Newspaper article THE JOURNAL RECORD

Committee Votes to Kill Luxury Tax

Newspaper article THE JOURNAL RECORD

Committee Votes to Kill Luxury Tax

Article excerpt

WASHINGTON (AP) _ The Senate Finance Committee voted Tuesday to kill the luxury tax on expensive yachts, planes, furs and jewels, and to extend for another 18 months a dozen special tax breaks.

Renewal of the targeted tax reductions would be financed by selected tax increases on corporations. Those allowed to take advantage of the breaks include the selfployed, workers who receive education assistance from their employers and investors in lowcome housing.

The panel agreed to retain the luxury tax on highice cars and said owners of dieselwered recreational boats should foot most of the bill for wiping out the other taxes. Although exempt now, they would have to pay the 20.1-cent-agallon tax on diesel.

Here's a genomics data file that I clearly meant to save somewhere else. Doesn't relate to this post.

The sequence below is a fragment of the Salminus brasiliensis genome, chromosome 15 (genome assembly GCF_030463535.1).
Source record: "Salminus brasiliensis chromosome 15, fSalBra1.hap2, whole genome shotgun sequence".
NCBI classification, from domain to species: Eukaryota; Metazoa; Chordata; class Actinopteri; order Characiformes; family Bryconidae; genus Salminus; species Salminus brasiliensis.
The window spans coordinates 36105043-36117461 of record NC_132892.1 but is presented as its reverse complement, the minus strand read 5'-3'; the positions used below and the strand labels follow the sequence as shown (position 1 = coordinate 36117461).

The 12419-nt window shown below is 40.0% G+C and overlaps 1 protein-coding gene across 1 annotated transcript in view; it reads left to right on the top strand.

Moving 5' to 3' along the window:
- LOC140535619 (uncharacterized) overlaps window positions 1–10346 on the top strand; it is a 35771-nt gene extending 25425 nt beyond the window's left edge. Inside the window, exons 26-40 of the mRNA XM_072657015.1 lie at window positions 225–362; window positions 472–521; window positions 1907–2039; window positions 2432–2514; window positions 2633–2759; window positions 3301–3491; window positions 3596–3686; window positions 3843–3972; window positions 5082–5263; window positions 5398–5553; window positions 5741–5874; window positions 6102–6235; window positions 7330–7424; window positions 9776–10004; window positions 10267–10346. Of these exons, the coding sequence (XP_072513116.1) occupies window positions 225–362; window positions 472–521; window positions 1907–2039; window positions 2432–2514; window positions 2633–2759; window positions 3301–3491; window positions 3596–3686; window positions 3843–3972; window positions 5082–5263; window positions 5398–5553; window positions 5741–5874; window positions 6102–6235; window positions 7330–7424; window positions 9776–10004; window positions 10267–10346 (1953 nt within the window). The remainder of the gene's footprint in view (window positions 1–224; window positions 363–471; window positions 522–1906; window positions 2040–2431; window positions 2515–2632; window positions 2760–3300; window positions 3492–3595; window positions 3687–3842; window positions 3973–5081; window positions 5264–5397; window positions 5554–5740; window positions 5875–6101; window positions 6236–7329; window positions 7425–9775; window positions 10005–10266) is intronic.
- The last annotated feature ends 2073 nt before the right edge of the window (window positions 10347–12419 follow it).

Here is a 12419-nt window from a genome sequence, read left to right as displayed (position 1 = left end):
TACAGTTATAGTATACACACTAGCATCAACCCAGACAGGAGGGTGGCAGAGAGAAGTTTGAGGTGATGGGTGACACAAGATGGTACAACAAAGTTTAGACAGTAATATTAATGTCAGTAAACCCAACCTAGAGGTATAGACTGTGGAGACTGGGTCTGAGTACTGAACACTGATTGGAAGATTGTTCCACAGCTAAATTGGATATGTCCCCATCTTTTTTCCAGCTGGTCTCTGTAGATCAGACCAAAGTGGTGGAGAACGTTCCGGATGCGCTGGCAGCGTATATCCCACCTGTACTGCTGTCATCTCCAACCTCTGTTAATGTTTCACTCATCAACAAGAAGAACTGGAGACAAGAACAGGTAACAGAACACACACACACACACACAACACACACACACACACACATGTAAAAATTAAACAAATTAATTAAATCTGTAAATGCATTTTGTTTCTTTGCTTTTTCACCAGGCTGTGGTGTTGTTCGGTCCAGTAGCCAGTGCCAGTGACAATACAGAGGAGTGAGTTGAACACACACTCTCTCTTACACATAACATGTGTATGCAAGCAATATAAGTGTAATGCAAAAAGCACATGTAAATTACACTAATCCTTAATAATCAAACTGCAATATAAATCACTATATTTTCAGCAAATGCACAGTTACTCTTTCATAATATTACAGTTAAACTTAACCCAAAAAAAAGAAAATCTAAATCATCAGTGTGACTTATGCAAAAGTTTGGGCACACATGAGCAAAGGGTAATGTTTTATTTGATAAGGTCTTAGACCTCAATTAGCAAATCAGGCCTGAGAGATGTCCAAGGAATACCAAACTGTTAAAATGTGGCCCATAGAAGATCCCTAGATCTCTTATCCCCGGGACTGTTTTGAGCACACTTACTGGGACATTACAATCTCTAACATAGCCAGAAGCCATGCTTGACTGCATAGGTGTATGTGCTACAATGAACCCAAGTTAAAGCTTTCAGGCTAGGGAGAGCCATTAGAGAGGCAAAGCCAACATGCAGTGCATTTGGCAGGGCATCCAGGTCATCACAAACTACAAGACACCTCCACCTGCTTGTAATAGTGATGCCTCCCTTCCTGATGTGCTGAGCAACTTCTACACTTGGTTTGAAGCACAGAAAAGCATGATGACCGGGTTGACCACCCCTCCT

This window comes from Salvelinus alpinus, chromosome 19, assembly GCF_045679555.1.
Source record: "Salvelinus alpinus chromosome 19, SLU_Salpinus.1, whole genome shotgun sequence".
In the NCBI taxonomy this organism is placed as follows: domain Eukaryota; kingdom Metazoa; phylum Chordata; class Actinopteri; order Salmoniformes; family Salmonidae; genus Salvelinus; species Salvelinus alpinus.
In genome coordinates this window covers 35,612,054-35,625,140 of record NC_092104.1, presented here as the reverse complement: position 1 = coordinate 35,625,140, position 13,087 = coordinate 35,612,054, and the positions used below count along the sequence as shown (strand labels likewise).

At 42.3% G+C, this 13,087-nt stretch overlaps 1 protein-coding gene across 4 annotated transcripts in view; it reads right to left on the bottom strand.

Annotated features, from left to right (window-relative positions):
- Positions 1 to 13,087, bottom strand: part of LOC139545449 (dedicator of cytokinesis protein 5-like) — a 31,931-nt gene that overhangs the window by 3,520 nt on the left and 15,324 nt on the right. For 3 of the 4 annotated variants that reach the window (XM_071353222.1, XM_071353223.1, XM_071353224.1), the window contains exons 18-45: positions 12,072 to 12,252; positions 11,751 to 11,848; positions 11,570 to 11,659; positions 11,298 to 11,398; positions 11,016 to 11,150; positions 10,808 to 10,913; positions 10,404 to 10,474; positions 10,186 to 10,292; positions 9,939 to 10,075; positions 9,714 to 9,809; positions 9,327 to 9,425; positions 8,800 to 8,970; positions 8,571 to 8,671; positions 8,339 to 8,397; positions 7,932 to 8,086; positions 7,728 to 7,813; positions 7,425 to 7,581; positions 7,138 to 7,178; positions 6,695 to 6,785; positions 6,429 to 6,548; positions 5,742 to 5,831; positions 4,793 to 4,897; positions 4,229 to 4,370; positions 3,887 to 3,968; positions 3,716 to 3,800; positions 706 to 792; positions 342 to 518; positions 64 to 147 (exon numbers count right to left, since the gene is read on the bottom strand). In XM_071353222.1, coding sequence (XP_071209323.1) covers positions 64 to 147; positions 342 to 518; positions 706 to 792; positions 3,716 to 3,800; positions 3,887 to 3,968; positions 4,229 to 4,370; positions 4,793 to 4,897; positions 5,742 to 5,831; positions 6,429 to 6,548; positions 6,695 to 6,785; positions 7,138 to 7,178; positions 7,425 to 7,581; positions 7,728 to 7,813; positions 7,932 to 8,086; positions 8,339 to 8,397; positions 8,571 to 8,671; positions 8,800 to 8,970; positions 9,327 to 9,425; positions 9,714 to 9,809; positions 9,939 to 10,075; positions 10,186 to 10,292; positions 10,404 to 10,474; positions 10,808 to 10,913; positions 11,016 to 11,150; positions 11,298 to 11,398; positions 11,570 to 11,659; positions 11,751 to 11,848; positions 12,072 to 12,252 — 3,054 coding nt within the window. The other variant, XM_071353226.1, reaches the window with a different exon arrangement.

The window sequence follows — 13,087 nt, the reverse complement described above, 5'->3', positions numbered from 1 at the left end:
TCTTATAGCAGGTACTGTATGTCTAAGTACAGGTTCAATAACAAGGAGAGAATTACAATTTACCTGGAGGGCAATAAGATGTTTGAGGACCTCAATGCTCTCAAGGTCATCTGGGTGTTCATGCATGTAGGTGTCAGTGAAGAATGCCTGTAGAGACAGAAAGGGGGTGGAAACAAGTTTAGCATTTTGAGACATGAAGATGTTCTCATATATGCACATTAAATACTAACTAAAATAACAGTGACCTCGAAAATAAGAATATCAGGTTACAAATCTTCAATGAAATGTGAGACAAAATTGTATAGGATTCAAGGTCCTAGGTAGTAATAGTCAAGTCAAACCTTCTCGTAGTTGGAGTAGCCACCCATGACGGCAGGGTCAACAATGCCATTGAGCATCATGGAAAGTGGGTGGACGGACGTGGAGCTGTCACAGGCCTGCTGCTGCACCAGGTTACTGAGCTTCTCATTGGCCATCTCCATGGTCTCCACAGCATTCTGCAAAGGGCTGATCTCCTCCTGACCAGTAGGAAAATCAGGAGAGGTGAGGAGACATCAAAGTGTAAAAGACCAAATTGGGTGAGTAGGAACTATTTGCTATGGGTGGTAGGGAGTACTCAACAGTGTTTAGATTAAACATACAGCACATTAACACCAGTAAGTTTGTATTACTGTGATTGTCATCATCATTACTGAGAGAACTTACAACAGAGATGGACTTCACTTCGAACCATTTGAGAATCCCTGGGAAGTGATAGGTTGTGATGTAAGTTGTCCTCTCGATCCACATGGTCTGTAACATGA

"This luxury tax has been a total disaster in every respect," Sen. John Chafee, R-R.I., said in urging repeal.

The tax has been under attack since it was enacted in 1990 as a way to get more money from uppercome Americans without raising incomex rates. Opponents say the soakech idea backfired by cutting demand for luxury items, resulting in a loss of many lownd middlecome jobs.

The luxury tax had been predicted to raise $25 million in 1991 _ it actually brought in $98.4 million _ and $1.5 billion over five years. Nearly 90 percent of the money has come from sales of cars costing over $30,000.

Under the committee's bill, the tax on cars would remain, but the $30,000 threshold would be raised each year to adjust for inflation.

The remainder of the 10 percent tax would be wiped out retroactively to Jan. 1. It applies to the portion of the sales price above $250,000 for private planes, $100,000 for yachts, and $10,000 for jewels and furs.

Repeal of most of the luxury tax and extension of the targeted tax cuts were included in a bill that Congress passed in March. It was vetoed by President Bush because it would have raised income taxes for the richest 1 percent of taxpayers. …

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